Within minutes of my meeting Guillaume Houzé, whose family owns the giant French department store Galeries Lafayette, he is talking about his great-great-grandfather, Théophile Bader.

In 1894, Bader started a small shop selling novelties. Such was its success that, just 15 years later, Bader had bought the surrounding buildings and asked the architect Georges Chedanne to design a vast new store, with the soaring glass dome and Art Nouveau staircases we see today in the boulevard Haussmann. Today, Galeries Lafayettes is Europe’s biggest department store chain.

Huge glass dome with mostly white glass and stripes of coloured
Art nouveau stained-glass dome by Jacques Gruber . . . 
Exterior view of large department store
 . . . in Galeries Lafayette © Edouard Jacquinet (2)

“Culture and creation have always been at the heart of our business: Louis Majorelle designing the ironwork, René Lalique the bow windows — the Galeries have held exhibitions of Giacometti and De Staël over the years,” says Houzé, a businessman, investor, philanthropist and collector.

I am talking to him in his seventh-floor office, atop the buzzing hive of the galleries, which offer everything from brand-name fashion to gourmet chocolate. Houzé himself is tall, fit (he is a marathon runner), fast-talking but welcoming. He is director of communications and brand image in the group, which comprises other stores and entirely belongs to his family, And he wears a number of hats — notably as president of the Andam (National Association for the Development of the Fashion Arts) and board member of Christie’s France and the Municipal Museum of Modern Art.

Black and white photo of men in suits looking at paintings
In 1946, visitors to the Salon de Mai at Galeries Lafayette saw Nicolas de Staël and Giacometti © Courtesy Galeries Lafayette

Running stores is in the family’s DNA, enormously discussed at home, and Houzé admits that at weekends his parents tended to take him to shops rather than museums. A huge influence was, however, his grandmother, Ginette Moulin, today the majority shareholder in the company. “She and my grandfather loved art, and collected the art of their time: André Lanskoy or Serge Poliakoff, Hans Hartung, Jean-Michel Atlan,” he says.

But Houzé set off on a different route. He had starting collecting in his mid-teens with a work by Erró, and continued with the French sculptor Tatiana Trouvé (“she’s become a great friend”), Wade Guyton (“also a friend”), Xinyi Cheng and Petrit Halilaj. “It’s a very eclectic collection, but I do have a penchant for works about the body, as well as conceptual art,” he says. “I live surrounded by art — so much that some of it is in storage. And I certainly have been helped by dealers such as Michel Rein, Frank Elbaz or Esther Schipper.”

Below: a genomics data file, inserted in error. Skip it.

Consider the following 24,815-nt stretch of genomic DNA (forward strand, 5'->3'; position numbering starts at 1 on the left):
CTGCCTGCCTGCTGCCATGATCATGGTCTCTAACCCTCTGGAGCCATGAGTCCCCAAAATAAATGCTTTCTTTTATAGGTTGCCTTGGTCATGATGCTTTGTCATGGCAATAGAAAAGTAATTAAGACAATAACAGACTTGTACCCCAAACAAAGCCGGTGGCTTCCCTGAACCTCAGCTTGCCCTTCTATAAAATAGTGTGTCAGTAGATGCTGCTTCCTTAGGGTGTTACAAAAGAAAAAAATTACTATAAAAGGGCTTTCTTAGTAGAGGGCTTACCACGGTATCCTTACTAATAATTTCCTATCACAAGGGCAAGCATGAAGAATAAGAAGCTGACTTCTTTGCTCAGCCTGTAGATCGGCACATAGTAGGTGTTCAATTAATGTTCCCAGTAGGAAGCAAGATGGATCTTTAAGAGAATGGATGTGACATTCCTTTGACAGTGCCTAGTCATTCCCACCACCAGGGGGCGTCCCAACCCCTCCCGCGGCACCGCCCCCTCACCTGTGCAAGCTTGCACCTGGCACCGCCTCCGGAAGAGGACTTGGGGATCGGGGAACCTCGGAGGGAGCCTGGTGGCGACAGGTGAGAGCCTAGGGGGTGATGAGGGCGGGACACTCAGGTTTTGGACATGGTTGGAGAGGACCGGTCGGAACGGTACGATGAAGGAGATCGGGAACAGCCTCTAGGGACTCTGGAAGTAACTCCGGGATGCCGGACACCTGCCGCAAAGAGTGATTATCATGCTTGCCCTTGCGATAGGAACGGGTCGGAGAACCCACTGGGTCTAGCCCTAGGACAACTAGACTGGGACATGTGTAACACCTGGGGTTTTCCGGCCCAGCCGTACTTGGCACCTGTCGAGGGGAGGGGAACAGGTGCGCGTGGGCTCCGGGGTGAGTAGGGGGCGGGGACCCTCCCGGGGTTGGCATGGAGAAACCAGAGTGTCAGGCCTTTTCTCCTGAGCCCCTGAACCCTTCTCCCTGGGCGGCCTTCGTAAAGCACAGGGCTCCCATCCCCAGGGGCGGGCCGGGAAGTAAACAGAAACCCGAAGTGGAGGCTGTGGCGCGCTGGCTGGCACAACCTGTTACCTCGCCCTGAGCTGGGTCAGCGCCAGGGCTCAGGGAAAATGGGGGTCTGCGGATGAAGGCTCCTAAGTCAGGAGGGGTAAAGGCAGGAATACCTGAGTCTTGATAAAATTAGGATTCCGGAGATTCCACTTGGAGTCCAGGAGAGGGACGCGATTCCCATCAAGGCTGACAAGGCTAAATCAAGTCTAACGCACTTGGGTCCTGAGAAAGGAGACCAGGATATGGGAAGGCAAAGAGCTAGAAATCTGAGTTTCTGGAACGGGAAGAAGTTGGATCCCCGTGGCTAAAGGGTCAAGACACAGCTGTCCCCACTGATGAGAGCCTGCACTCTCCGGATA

Oil painting of a woman with blond hair in a dark fur coat smoking
‘The Smoker’ (2021) by Xinyi Cheng © Courtesy the artist/Guillaume Houzé. Photo: Aurelien Mole
A long mirrored stainless steel letter U sculpture
‘U Sculpture (v9)’ (2011) by Wade Guyton © Wade Guyton. Courtesy the artist/Galerie Chantal Crousel

But his most significant engagement with art was the creation of Lafayette Anticipations, the company’s private museum in the heart of the Marais. While it does have its own 380-strong collection through a separate foundation, it mainly functions as a place where artists can create new works. Quite unlike any other museum, the 19th-century building was transformed from a former prep school to a cultural centre by Rem Koolhaas. Its central courtyard boasts a steel-and-glass exhibition tower with moveable platforms, so it can be configured in manifold ways.

“My ambition was to push the potential of the building, to give a sort of ‘toolbox’ to artists, where they could create, produce and eventually exhibit,” says Houzé, explaining that he wanted to do something different from the classic museum. “Paris has tons of them already!”

A large sculpture of a man slaying a dragon is hung in an atrium
‘Humpty \ Dumpty’ (2022) by Cyprien Gaillard and . . . © Timo Ohler
A lime-green sculpture like a bowling in stands in a gallery
 . . . and Pol Taburet’s exhibition ‘Opera III: Zoo’ were both at Lafayette Anticipations © Pierre Antoine

He immediately acknowledges the debt he owes to Koolhaas for creating the space: “He very much guided me. I first proposed the idea in 2011, I was just 30, but he immediately understood what sort of project I wanted.” Anticipations opened in 2018 and has an annual budget of €6.5mn. In the past it has shown Simon Fujiwara, Cyprien Gaillard and Pol Taburet, as well as holding concerts, workshops and music festivals. The next show, of the British painter Issy Wood, opens on October 18.

“My grandparents always felt that department stores must develop along with culture; art and artists have been at the heart of our business since the beginning,” says Houzé. “With Anticipations, we are continuing that tradition, and going further with our philanthropy.”


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